Trying to understand... toys at the playground - Page 5 - Mothering Forums

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Old 08-28-2006, 11:19 PM
 
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Dear monkey's mom,

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Old 08-28-2006, 11:21 PM
 
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zoesmummy I *think* you were referring to the post before mine.
Yes - sorry about that! I was more responding to the posters who implied that they would take whatever amount of time (irregardless of the other child's feelings) to work out their own child's issures re: returning the toy. That really irked me. : Maybe I need to work on my own issues!

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I think another point of confusion here is whether the item in question is part of the shared environment, or a personal item belonging only to one child.

You are standing in Starbucks, with an item in your hand, when someone grabs it, and walks off to use it for themselves. Most of us will have a different reaction if the object was our laptop, as opposed to the cafe container of Half and Half.

If an item comparable to the half and half was taken from ds, I can see the virtue in coaching him to remain generous and calm despite the rudeness of another child.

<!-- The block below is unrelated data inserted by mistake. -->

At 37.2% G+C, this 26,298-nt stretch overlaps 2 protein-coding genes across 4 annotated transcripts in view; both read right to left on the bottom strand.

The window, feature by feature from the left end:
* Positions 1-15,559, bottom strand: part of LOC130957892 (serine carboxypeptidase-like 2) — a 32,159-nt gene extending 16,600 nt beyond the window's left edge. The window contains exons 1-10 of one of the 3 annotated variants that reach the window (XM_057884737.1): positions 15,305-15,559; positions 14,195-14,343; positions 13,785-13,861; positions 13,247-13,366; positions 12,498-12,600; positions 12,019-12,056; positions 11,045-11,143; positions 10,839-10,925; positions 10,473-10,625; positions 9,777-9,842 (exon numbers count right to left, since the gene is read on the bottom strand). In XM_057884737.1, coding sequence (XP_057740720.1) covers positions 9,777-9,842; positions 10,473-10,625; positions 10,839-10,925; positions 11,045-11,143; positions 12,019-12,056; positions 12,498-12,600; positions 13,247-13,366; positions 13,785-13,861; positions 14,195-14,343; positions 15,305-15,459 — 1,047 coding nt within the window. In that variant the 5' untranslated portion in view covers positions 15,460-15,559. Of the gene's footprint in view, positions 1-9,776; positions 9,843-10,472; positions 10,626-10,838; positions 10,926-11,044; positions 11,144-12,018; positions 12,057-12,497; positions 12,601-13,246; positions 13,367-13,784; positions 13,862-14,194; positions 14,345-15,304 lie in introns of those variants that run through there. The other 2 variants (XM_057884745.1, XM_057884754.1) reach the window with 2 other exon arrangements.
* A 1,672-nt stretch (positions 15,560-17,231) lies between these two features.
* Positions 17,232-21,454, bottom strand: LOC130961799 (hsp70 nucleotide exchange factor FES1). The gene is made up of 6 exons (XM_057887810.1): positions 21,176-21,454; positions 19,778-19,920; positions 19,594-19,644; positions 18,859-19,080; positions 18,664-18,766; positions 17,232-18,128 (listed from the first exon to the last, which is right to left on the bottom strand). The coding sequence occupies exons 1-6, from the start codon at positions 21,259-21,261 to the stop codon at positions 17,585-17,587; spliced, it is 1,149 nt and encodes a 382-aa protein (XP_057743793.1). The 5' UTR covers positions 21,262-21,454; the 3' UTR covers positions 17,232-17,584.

If someone grabbed "his laptop" (beloved or highly valued personal object), well, even the most laid back adults I know wouldn't spend 15 minutes debating the needs of the adult who took off with their laptop. They would want it back. Now. Not later. Not in 15 minutes.

I think that is the kind of dynamic some parents are defending in this thread. They are saying a child is entitled to have strong feelings when they feel something is/was being stolen from them~

Others are, I think, consider the object in question to be like the container of Half and Half...nobody is "stealing it" by grabbing it away. It was part of the shared space that everybody was using (which is often the case with toys at playdates or preschool). I think we all recognize there is virtue in learning to be patient and understanding with rude people, instead of being rude back.

These are, I think, two different situations being described. Both are equally valid.